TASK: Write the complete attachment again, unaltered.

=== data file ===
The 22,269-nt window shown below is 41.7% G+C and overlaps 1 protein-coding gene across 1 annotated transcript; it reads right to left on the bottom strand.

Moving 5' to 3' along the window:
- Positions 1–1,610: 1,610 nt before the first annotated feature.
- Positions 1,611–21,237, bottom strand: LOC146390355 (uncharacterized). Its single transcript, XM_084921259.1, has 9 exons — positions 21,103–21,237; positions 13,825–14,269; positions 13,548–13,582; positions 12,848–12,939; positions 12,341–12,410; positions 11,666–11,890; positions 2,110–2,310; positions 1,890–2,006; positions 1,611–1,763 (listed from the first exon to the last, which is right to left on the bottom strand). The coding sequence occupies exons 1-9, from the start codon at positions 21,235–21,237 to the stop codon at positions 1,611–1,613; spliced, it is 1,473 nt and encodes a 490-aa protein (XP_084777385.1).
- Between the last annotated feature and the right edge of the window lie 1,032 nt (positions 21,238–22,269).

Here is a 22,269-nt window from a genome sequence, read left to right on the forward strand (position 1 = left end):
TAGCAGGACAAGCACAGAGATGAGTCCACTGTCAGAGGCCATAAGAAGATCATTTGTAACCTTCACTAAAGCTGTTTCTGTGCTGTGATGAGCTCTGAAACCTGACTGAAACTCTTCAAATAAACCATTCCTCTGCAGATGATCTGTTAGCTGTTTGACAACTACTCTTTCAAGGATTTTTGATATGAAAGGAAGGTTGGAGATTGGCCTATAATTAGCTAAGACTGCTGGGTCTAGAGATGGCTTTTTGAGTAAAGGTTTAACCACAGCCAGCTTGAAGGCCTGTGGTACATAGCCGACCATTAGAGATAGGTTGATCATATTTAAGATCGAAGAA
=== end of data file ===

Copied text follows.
The 22,269-nt window shown below is 41.7% G+C and overlaps 1 protein-coding gene across 1 annotated transcript; it reads right to left on the bottom strand.

Moving 5' to 3' along the window:
- Positions 1–1,610: 1,610 nt before the first annotated feature.
- Positions 1,611–21,237, bottom strand: LOC146390355 (uncharacterized). Its single transcript, XM_084921259.1, has 9 exons — positions 21,103–21,237; positions 13,825–14,269; positions 13,548–13,582; positions 12,848–12,939; positions 12,341–12,410; positions 11,666–11,890; positions 2,110–2,310; positions 1,890–2,006; positions 1,611–1,763 (listed from the first exon to the last, which is right to left on the bottom strand). The coding sequence occupies exons 1-9, from the start codon at positions 21,235–21,237 to the stop codon at positions 1,611–1,613; spliced, it is 1,473 nt and encodes a 490-aa protein (XP_084777385.1).
- Between the last annotated feature and the right edge of the window lie 1,032 nt (positions 21,238–22,269).

Here is a 22,269-nt window from a genome sequence, read left to right on the forward strand (position 1 = left end):
TAGCAGGACAAGCACAGAGATGAGTCCACTGTCAGAGGCCATAAGAAGATCATTTGTAACCTTCACTAAAGCTGTTTCTGTGCTGTGATGAGCTCTGAAACCTGACTGAAACTCTTCAAATAAACCATTCCTCTGCAGATGATCTGTTAGCTGTTTGACAACTACTCTTTCAAGGATTTTTGATATGAAAGGAAGGTTGGAGATTGGCCTATAATTAGCTAAGACTGCTGGGTCTAGAGATGGCTTTTTGAGTAAAGGTTTAACCACAGCCAGCTTGAAGGCCTGTGGTACATAGCCGACCATTAGAGATAGGTTGATCATATTTAAGATCGAAGAA